WNBA expansion headed for 16 teams, commissioner says. Portland, Toronto, Philly options


NEW YORK — The WNBA is looking to continue growing in the next few years. The league intends to reach 16 teams by 2028, commissioner Cathy Engelbert said before the draft, confirming The Athletic report from earlier Monday.

The league announced earlier this year that the Bay Area would receive an expansion team for a 13th league franchise, which is expected to start playing the 2025 season. The WNBA is looking at the 2026 season for its 14th team, Engelbert said. She named Philadelphia; Toronto; Portland, Ore.; Denver; Nashville, Tenn.; and South Florida as places the league is exploring as options. Charlotte, N.C., is also in consideration for the next team, sources with knowledge of the league’s plans told The Athletic.

“We’re talking to a lot of different cities,” Engelbert said. “I think I’ve thrown out names before. It’s complex because you need an arena and a practice facility and player housing and all the things, you need committed long-term ownership groups. The nice thing is we’re getting a lot of calls.”

The WNBA was close to bringing a team to Portland. The city was in strong consideration this fall, but those plans fell through during talks with the prospective ownership group.

Engelbert didn’t put a timeline on when the league would decide on its next city and ownership group. “These can either take a very long time to negotiate or can happen pretty quickly if you find the right ownership group with the right arena situation,” she said.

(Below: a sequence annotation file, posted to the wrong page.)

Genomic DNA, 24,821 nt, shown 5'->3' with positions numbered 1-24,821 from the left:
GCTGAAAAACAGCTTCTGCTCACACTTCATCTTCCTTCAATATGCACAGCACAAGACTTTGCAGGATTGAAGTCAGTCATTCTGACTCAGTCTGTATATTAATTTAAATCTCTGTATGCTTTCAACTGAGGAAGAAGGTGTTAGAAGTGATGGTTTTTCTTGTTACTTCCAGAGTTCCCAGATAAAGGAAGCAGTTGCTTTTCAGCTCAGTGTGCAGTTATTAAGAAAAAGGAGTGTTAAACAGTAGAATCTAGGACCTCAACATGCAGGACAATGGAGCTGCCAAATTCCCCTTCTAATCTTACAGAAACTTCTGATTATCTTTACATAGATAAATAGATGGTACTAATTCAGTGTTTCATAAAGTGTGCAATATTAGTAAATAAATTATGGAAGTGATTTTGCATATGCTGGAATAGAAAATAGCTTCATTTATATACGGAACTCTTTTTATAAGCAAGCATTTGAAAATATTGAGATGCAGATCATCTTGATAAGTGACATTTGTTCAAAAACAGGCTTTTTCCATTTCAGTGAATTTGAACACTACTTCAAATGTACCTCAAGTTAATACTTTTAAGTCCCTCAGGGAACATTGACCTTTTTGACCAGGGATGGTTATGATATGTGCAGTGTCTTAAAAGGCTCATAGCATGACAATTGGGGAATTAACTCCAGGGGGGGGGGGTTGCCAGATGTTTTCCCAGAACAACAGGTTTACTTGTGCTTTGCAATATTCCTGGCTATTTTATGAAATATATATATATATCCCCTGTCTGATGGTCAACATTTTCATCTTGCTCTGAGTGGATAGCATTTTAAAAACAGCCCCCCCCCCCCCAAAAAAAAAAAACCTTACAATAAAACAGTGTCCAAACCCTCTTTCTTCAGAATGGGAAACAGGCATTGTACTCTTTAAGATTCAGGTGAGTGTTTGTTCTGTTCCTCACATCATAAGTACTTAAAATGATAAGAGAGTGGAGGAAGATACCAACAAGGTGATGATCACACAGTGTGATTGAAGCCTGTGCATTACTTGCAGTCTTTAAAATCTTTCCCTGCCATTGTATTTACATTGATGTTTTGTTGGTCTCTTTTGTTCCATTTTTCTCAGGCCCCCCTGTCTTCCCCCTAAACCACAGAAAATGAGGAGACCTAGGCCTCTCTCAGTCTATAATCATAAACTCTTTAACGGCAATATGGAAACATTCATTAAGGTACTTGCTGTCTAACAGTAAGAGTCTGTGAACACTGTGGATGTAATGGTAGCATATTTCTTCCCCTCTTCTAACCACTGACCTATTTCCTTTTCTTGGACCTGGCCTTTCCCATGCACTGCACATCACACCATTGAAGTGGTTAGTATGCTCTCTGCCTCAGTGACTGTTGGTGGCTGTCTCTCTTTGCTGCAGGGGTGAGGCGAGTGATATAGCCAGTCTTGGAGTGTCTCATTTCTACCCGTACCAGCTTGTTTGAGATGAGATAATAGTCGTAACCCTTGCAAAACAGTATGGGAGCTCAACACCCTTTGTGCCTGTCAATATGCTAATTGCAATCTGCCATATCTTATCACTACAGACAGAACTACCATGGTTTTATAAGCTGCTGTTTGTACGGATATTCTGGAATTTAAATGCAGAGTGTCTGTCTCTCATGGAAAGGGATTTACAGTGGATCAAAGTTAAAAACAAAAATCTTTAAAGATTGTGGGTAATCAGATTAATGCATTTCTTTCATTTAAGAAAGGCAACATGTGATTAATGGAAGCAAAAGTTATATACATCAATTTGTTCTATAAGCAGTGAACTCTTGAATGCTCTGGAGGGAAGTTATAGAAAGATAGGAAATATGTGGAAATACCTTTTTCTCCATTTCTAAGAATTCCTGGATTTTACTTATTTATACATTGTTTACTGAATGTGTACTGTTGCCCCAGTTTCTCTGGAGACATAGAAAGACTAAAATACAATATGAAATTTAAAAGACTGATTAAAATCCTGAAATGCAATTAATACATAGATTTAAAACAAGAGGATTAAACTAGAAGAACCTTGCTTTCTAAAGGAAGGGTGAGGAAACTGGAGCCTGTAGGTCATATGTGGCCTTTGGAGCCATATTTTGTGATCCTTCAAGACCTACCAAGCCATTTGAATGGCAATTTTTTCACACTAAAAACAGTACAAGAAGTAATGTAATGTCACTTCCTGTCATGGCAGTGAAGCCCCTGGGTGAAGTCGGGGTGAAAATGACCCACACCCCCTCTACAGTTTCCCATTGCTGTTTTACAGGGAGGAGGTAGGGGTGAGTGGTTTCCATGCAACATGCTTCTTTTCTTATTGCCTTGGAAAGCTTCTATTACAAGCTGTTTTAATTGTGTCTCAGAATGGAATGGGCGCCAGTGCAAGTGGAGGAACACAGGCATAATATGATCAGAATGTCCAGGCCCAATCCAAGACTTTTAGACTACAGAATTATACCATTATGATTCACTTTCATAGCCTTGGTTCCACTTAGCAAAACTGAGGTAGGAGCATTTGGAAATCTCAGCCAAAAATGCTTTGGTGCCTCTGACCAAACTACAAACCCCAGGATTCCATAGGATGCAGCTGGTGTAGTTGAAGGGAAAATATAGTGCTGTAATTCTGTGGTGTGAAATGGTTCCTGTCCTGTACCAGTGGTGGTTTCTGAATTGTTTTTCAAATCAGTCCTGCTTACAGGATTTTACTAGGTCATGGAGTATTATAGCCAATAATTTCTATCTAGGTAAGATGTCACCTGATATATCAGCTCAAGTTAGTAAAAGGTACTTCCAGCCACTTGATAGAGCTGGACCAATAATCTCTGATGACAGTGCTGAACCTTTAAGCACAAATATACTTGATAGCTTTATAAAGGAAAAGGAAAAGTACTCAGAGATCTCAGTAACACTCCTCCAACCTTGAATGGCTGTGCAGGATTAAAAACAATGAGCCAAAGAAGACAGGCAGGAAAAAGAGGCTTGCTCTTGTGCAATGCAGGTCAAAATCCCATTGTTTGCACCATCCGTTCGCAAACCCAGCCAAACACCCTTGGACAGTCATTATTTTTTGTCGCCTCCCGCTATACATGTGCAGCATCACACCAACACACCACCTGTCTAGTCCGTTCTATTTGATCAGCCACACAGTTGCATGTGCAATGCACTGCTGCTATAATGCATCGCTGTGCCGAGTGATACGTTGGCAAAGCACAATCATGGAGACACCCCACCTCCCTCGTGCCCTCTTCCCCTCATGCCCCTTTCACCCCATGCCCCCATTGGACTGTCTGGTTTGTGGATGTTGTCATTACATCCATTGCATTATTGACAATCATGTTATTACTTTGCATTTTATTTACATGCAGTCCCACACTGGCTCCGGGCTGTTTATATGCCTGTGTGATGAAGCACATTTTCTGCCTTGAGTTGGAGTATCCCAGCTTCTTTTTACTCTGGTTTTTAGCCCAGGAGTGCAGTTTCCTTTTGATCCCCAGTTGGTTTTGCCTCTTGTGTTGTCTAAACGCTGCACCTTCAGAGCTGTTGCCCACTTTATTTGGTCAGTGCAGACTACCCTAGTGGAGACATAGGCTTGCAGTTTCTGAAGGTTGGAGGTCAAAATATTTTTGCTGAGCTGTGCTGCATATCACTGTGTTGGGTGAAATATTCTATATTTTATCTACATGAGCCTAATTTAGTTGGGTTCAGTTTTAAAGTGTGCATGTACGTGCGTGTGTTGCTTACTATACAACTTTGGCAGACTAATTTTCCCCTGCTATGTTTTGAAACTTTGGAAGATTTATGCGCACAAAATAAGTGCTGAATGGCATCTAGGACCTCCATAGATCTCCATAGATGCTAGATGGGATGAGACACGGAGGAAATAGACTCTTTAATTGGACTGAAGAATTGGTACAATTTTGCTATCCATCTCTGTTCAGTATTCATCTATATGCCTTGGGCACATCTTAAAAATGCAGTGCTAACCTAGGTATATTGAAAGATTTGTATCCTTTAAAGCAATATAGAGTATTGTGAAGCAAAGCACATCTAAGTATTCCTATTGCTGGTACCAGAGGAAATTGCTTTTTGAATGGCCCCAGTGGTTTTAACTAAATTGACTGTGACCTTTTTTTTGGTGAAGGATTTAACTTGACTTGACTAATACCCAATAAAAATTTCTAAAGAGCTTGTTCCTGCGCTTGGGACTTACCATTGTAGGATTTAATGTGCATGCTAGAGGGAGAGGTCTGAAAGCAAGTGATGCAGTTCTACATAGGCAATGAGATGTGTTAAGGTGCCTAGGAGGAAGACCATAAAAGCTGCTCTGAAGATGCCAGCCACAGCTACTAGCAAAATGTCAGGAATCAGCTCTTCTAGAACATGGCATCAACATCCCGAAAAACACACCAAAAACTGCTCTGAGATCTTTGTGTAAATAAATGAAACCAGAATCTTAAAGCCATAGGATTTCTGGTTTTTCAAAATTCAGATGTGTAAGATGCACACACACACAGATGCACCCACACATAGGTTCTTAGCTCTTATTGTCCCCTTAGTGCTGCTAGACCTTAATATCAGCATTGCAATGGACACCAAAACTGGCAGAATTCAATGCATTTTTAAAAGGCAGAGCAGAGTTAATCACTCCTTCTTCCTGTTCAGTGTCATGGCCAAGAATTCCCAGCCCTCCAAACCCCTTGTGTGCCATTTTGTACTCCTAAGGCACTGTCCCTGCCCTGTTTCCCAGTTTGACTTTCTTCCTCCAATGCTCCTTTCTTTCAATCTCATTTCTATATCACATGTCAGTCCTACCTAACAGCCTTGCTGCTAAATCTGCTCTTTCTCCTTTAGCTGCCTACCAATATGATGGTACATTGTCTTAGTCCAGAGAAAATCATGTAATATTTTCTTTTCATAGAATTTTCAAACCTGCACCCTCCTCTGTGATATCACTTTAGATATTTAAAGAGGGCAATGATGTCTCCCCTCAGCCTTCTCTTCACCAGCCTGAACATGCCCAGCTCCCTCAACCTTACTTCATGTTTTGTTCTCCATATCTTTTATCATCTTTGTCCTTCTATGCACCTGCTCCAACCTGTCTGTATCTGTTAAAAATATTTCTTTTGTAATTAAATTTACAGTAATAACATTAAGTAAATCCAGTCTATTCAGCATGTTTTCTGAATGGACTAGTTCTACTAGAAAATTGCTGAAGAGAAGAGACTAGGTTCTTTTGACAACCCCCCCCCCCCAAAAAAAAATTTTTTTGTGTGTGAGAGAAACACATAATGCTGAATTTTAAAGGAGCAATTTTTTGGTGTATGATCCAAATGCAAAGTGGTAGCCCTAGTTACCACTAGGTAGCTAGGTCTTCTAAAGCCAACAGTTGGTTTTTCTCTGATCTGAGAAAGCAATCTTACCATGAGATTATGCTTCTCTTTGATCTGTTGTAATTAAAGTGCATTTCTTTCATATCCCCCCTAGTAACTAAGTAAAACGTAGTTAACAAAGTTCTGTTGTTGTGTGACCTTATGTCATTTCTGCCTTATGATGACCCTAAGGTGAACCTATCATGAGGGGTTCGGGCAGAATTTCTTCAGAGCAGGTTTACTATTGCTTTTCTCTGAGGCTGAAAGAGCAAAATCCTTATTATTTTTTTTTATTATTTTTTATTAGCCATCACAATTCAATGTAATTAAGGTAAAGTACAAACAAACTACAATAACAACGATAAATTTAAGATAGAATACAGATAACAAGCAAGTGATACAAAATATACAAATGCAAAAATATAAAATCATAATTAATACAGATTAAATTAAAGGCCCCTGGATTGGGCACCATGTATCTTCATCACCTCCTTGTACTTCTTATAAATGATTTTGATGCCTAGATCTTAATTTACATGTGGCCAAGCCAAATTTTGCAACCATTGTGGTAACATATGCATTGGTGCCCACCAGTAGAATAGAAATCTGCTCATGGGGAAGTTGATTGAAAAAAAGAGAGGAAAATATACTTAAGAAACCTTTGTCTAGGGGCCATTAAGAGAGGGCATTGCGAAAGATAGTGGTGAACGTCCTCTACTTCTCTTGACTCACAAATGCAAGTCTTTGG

Engelbert added that 2026 “is definitely our goal,” but clarified it could be within a year or two of that for adding a team. She said she felt confident naming 2028 as an endpoint for having 16 teams.

The next few years will be momentous for the league. Its current TV deals with ESPN, CBS, Amazon and Ion run out after the 2025 season, and the WNBA is already drawing interest in its next media rights deal. Warner Bros. Discovery, which owns TNT Sports, has shown interest in acquiring WNBA rights, according to a person with knowledge of the talks.

The timing of the next team has added importance because expansion and the next media deal are intertwined. By adding more teams, the WNBA would be able to reach more television markets and play more games, giving its media partners more inventory.

That has put the new rights deal top of mind for Engelbert, and it will hold sway on the league’s direction and health for years to come. But the league could be well positioned going into talks with Caitlin Clark’s entering the WNBA this season along with college stars like Angel Reese, Cameron Brink and Kamilla Cardoso in what it hopes is a draft class that can help the league continue its ascent and bring some of the television viewership increases along.

“This is an important year for us around viewership, around attendance, around all the qualitative and quantitative factors that go into the valuation of media rights,” she said. “Because as I’ve said to my team, there’s not a day that we’re not — if we’re not working on things that feed into the valuation of our next media rights, we’re not focused on the right things. This is a really important focus for us.”

She also said the league will likely hold its expansion draft for the Bay Area team in December, after the season but before the next WNBA Draft.

(Photo of Cathy Engelbert: John Nacion / Sportico via Getty Images)

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